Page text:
Monday, 18 February 2008

You wouldn't read about it
Now my brother, poor old Garry (or Little Garry, as my mum likes to refer to him, refusing to acknowledge the fact he is 51), has succumbed to post-surgery infection and is in Albany hospital on massive doses of pethidine and antibiotics. Just like my dad was. What's going on down here?
And I'm leaving tomorrow to drive to Perth and meet Dave off the plane from Melbourne and the US. What a worry.
At least my dad is making slow steps towards getting better again. He even had a bit of colour in his cheeks this morning.
Yesterday, I took him and Mum to Emu Point for some sunshine and sea air, which was just great. The city of Albany has a wheelchair permanently parked in a little shed outside the ice-cream shop that you can borrow for no cost. It's an amazing contraption, with giant balloon-like front wheels and two little wandering wheels at the rear that you steer by - like a giant pram. Apparently it is amphibious, and you can wheel your subject into the sea to a depth of 15 cm!
We had a lot of giggles and attracted lots of smiley comments from people as we pushed and heaved Dad about on the edge of the sea, and he thought it was the bee's knees.

:: This arvo, I was looking at my watch and calculating that David's plane must have taken off from Los Angeles. But no!
About an hour later, much to my surprise, he rang me to say his plane was still sitting on the tarmac at LA, and had a problem with the air-conditioning, which engineers had come on board to fix. They must have been idling there a long time, as then the plane had to refuel for the long haul across the Pacific. Dave knew before he'd even left LA that he'd miss his flight to Perth by the time he got to Melbourne. Sigh.
Still, it means I shan't have to rush up to Perth tomorrow. I do so love the drive between Perth and Albany - all that space, and all those sheep! I so appreciate the quiet, and the big empty landscapes after living in Southern California: there are as many people living in LA and San Diego, and in-between, as there are in the whole continent of Australia.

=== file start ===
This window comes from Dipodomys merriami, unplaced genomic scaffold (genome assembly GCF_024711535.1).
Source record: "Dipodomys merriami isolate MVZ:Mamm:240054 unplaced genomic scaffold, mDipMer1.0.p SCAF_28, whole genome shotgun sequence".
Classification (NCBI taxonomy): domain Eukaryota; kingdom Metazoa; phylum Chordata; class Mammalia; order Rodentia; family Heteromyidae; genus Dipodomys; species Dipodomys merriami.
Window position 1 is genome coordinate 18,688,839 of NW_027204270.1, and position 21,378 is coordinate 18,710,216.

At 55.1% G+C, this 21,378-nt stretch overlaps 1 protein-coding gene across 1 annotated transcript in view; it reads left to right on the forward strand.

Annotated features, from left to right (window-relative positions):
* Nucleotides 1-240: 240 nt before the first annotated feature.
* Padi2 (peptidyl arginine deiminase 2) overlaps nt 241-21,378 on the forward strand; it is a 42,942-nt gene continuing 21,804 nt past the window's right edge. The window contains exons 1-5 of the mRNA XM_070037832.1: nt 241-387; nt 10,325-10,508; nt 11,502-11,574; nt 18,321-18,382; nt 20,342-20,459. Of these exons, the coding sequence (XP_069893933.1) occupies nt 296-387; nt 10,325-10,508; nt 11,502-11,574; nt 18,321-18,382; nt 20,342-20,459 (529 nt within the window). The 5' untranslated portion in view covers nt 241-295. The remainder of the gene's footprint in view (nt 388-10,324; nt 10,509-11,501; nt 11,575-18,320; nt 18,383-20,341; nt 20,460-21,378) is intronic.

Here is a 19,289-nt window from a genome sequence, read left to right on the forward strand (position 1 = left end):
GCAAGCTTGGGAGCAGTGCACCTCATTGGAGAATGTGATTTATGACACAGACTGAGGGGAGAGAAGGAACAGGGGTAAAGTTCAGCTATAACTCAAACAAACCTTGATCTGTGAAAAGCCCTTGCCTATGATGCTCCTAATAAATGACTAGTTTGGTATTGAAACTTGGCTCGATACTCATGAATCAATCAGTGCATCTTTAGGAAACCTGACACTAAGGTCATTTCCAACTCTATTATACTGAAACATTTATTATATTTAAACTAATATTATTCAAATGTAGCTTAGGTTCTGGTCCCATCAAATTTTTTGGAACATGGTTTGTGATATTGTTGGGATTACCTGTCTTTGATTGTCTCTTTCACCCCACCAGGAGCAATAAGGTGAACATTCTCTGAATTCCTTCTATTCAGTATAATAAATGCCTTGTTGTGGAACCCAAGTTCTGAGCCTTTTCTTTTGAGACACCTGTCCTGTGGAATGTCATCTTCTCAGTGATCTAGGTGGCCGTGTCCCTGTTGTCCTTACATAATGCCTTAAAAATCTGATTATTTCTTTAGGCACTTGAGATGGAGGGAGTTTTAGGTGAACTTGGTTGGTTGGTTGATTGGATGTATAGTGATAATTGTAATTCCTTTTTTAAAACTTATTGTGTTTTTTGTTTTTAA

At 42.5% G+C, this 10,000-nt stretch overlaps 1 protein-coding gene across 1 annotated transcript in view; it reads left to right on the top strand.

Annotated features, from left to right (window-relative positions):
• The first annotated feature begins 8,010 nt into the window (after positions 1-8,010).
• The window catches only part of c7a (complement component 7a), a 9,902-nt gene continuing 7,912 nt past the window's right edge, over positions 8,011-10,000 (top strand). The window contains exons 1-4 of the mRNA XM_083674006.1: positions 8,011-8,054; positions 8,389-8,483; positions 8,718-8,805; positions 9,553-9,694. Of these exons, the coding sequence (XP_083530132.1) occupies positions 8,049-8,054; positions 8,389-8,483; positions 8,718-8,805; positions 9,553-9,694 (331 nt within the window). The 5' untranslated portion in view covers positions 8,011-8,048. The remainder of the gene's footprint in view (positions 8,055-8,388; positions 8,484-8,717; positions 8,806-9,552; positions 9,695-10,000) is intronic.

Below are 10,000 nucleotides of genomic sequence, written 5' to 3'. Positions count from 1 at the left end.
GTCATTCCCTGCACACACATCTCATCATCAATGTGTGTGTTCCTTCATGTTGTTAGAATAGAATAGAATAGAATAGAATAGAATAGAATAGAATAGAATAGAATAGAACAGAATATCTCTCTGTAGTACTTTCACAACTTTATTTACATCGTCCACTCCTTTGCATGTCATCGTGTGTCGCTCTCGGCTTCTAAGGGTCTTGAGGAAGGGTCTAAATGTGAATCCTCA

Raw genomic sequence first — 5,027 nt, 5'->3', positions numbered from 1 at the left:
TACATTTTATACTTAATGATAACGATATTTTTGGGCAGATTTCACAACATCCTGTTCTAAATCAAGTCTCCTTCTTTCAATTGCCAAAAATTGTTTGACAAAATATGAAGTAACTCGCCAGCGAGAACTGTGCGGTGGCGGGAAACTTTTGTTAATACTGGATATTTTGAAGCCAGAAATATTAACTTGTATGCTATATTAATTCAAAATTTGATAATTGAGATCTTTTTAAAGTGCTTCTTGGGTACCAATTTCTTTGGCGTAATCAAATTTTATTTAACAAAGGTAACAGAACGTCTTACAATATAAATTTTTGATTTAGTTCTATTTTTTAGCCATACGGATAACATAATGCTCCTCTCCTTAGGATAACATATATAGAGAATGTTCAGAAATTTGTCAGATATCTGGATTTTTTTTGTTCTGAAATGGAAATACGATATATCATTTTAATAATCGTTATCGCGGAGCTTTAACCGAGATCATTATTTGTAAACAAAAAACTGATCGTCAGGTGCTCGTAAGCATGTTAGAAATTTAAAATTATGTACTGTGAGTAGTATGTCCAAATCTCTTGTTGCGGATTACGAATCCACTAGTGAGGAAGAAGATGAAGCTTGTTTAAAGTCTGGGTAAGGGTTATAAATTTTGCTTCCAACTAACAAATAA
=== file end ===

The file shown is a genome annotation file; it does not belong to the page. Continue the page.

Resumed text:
Well, this is boring stuff, isn't it?
Wish I could show you some pics ...


Anonymous said...

No it isn't boring at all, it's just nice to know how things are going for you. I bet that's some wheelchair. I used to be lethal with the hospital ones; Dad and I used to cause chaos as I winged him around from the ward to x-ray and back. If you've got to do those things you have to find the most fun you can out of it.

Natalie said...

Yes, not boring. You feel a bit closer, which is nice. With all you have on your hands, it is good to see you have found things to appreciate and smile about.
Across the miles I am sending hugs and hopes for happy outcomes.

Meg said...

I love the sound of this wheelchair contraption. I have never seen one of those at a Sydney beach.

Lesley said...

I'll get a pic of this amphibious wheelchair next time I'm here (in a week or so) and post it so you can see how funny it is! Some clever Rotarian, or other community-minded person, must have built it. I forgot to mention that it has a plastic chair with wooden arms, and a strap so you can tie the rider's ankles to the chair so they don't slip off and get caught in the wheels. We were in hysterics!

alice said...

I have to say, I used to love that drive too. The amount of detours and winery stops I could make.... ahhhh. Homesick!

I tagged you for a book meme, hope you don't mind.

Jennifer said...

Another friend telling you that this is the stuff of life, that we care about you and your family and want to hear the news, and no, it's not boring. I do hope your brother makes a speedy recovery, although the second one in the family to end up with post-surgery infection is twice as much as any of you should have to bear. I close my eyes after reading your descriptions and try to imagine how things look, and anticipate your being able to fill us up with lots of photos at least on your return. hope you got some great ones of your dad in that chair!

Ken's parents live in an "over 55" community and every time we go down there (they live about 90 minutes away) I swear to Ken that he needs to shoot me, or himself, before even thinking about that option. I'm sure some are lovely, but this particular one was SO built based on the developers' making lots of money that there's no sense, no pattern to the house lots (or to the way the pre-fab houses are sited); they are just shoved in as tightly as the building code allows. That, on top of everything else, gives me the willies. But I digress....

Keep on taking good care, enjoy your leisurely drive to Perth, and keep us posted as you can.